Multi-ethnic group of students walking


Using Behavioural Insights to Increase Postsecondary and Career Services Participation

Pathways to Jobs

Executive Summary

In the context of a rapidly changing world of work, Canadians need access to better and more relevant labour market information (LMI) to make informed decisions while navigating the labour market.

This project, through the execution of a number of randomized control trials, tested how best to inform, empower, and engage Canadians when it comes to making decisions about work.

First, in helping high school students in British Columbia make more informed career pathway decisions regarding post-secondary education, the project found that providing simple and clearly explained LMI that is localized and specific about career pathways and opportunities yields better outcomes. The LMI is most impactful when it is provided through trusted intermediaries such as family and friends, or workers in the field.

Second, in rigorously testing ways to boost the uptake of employment services among job seekers in Alberta and Saskatchewan, we found that it is crucial for communication methods to be personalized and clearly outline the benefits and next steps of the services available.  At the same time, integrating income security programs like employment insurance (EI) with career and employment services enhances labour market attachment and likelihood of taking advantage of such services.

Download Report


Steven Tobin,
Strategic Advisor at FSC

Date Published

March 2024


Behavioural Insights Team


British Columbia, Alberta and Saskatchewan



Download Brief

Download Brief

Download Brief

Key Insight #1

Provide simple, localized LMI to high school students  to best inform their choices about postsecondary education, prioritizing insights on the outlook for jobs in a holistic manner that includes insights on salary as well as educational and skill requirements.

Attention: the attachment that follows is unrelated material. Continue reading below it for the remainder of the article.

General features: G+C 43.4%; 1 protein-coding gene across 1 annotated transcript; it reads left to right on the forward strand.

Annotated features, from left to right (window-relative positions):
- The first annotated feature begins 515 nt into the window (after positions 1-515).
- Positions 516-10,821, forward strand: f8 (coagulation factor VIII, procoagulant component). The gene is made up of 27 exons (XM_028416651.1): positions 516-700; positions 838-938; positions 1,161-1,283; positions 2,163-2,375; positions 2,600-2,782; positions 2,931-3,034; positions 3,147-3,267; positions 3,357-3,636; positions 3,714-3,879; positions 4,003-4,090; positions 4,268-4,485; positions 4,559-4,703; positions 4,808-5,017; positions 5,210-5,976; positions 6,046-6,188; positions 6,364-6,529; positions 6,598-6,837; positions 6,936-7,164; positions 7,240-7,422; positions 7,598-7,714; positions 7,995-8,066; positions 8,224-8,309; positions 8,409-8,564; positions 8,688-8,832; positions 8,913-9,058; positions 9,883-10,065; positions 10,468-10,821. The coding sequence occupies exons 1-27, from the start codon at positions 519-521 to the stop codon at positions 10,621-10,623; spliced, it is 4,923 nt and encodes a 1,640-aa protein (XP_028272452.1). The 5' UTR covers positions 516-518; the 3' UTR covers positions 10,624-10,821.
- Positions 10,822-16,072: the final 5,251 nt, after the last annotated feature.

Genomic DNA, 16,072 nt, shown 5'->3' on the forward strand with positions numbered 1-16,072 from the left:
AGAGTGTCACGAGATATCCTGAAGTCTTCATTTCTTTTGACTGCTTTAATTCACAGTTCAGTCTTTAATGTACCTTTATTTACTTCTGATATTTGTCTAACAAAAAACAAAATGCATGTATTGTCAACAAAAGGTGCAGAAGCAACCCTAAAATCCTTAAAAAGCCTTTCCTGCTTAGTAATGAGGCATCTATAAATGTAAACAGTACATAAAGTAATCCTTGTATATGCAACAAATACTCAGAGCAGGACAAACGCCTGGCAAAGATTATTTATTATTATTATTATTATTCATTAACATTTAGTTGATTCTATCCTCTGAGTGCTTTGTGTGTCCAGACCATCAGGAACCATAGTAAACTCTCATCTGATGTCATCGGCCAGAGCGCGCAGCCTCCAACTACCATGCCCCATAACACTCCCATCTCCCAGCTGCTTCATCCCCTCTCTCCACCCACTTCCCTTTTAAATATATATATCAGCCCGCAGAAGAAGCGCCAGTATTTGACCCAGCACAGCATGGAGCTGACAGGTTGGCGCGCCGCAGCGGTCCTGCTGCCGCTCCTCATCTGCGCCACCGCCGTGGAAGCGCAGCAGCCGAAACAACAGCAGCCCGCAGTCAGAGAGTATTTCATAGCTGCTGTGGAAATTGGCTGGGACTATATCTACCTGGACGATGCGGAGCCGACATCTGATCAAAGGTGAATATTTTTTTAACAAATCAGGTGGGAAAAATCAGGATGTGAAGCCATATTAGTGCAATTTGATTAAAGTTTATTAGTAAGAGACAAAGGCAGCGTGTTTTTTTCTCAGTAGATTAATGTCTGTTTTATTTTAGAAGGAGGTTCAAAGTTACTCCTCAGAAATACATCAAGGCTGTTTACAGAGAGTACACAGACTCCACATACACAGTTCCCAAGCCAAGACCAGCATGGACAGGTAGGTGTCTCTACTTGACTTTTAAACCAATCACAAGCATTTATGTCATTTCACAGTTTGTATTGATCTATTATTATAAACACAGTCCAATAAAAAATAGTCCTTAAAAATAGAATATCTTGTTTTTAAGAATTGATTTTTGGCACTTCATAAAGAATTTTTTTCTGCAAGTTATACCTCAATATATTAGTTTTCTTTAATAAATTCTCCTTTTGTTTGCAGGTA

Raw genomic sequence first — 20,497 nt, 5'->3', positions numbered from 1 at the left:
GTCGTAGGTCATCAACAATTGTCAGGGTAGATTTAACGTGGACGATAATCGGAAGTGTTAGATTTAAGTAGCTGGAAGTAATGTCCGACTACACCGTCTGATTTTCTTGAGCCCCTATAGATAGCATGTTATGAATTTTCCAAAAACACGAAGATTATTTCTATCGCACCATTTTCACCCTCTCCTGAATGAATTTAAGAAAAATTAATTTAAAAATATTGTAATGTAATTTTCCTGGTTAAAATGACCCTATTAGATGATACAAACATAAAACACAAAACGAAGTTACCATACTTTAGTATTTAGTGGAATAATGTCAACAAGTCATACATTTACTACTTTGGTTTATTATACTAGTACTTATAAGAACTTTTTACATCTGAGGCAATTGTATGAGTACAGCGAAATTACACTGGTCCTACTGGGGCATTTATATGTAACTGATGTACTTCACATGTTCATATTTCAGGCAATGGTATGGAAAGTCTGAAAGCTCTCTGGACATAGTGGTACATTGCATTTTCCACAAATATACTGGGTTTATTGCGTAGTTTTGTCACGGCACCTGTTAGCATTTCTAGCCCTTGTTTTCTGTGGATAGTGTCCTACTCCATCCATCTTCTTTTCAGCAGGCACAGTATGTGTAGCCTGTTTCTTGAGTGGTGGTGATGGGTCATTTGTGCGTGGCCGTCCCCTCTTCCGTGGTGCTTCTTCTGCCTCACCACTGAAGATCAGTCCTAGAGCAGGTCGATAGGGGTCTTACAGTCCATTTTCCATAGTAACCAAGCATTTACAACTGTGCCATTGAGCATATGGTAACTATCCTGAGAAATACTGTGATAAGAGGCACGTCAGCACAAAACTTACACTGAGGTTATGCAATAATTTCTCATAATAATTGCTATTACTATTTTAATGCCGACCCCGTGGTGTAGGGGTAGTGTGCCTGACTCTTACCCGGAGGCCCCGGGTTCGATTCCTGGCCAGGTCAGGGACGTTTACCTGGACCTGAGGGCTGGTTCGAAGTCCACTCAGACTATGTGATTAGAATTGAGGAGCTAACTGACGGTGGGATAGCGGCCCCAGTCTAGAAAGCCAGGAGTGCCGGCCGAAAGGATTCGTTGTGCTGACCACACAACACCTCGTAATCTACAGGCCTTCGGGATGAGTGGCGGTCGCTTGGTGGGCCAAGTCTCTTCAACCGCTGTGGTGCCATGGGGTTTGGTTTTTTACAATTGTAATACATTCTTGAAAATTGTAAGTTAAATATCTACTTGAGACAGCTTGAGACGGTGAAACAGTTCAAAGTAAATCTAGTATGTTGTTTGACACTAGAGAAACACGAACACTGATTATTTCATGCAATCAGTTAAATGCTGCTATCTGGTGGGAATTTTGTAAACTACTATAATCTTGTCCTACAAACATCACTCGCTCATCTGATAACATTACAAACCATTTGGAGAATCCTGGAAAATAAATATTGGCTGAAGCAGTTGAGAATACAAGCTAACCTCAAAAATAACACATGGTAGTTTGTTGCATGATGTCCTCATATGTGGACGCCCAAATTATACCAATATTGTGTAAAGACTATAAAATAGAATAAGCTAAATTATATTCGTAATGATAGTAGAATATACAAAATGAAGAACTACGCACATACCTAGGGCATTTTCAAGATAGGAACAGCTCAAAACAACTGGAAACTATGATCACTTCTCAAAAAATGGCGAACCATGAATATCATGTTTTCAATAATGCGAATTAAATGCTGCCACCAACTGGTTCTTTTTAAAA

Key Insight #2

Engage non-traditional “messengers” (e.g., parents, workers, teachers) to deliver high quality LMI, not just government websites.

Key Insight #3

Integrate income security programs like EI with career and employment services to improve uptake and re-employment chances.

The Issue

Confronted with a dynamic labour market and changing skill requirements, it is increasingly difficult for Canadians to navigate and understand their potential career pathways.

The project, leveraging randomized control trials, tested a number of methods to better understand how best to support high-school students and job seekers in making informed decisions.  

What We’re Investigating

The project undertook a wide-ranging and rigorous, mixed-methods approach to the research including (i) a detailed review and critical assessment of the existing evidence base; (ii) over 50 interviews; (iii) in-classroom, qualitative research; and (iv) four randomized controlled trials (RCTs) to test their research hypotheses.

Taken together, these efforts help to answer the following research questions:

  1. In what way can labour market information help high school students make informed decisions about postsecondary education pathways?
  1. What specific labour market information data points are most helpful in empowering students?
  1. What is the best way to share labour market information with students?
  1. Does sending a follow-up email to recent EI applicants who have not yet enrolled in training increase overall uptake?
  1. How do different outreach approaches to recent EI applicants impact uptake of employment services when compared to current practices?